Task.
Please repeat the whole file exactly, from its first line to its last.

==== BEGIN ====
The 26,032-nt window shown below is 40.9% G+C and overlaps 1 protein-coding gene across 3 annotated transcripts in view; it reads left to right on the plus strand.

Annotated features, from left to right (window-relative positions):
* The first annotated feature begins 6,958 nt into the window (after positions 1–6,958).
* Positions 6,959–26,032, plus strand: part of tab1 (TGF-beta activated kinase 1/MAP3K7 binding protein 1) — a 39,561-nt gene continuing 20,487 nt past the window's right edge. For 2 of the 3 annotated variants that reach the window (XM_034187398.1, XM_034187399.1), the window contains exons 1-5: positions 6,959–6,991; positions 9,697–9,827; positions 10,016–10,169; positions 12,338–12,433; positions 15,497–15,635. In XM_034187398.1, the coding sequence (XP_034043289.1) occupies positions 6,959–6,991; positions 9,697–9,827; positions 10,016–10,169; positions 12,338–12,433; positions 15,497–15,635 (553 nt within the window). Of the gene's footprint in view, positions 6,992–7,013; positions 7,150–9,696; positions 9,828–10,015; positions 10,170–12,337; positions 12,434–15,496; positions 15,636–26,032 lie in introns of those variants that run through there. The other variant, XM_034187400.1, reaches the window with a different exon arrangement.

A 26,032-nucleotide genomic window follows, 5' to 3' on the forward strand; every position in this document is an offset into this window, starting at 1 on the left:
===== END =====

The 26,032-nt window shown below is 40.9% G+C and overlaps 1 protein-coding gene across 3 annotated transcripts in view; it reads left to right on the plus strand.

Annotated features, from left to right (window-relative positions):
* The first annotated feature begins 6,958 nt into the window (after positions 1–6,958).
* Positions 6,959–26,032, plus strand: part of tab1 (TGF-beta activated kinase 1/MAP3K7 binding protein 1) — a 39,561-nt gene continuing 20,487 nt past the window's right edge. For 2 of the 3 annotated variants that reach the window (XM_034187398.1, XM_034187399.1), the window contains exons 1-5: positions 6,959–6,991; positions 9,697–9,827; positions 10,016–10,169; positions 12,338–12,433; positions 15,497–15,635. In XM_034187398.1, the coding sequence (XP_034043289.1) occupies positions 6,959–6,991; positions 9,697–9,827; positions 10,016–10,169; positions 12,338–12,433; positions 15,497–15,635 (553 nt within the window). Of the gene's footprint in view, positions 6,992–7,013; positions 7,150–9,696; positions 9,828–10,015; positions 10,170–12,337; positions 12,434–15,496; positions 15,636–26,032 lie in introns of those variants that run through there. The other variant, XM_034187400.1, reaches the window with a different exon arrangement.

A 26,032-nucleotide genomic window follows, 5' to 3' on the forward strand; every position in this document is an offset into this window, starting at 1 on the left: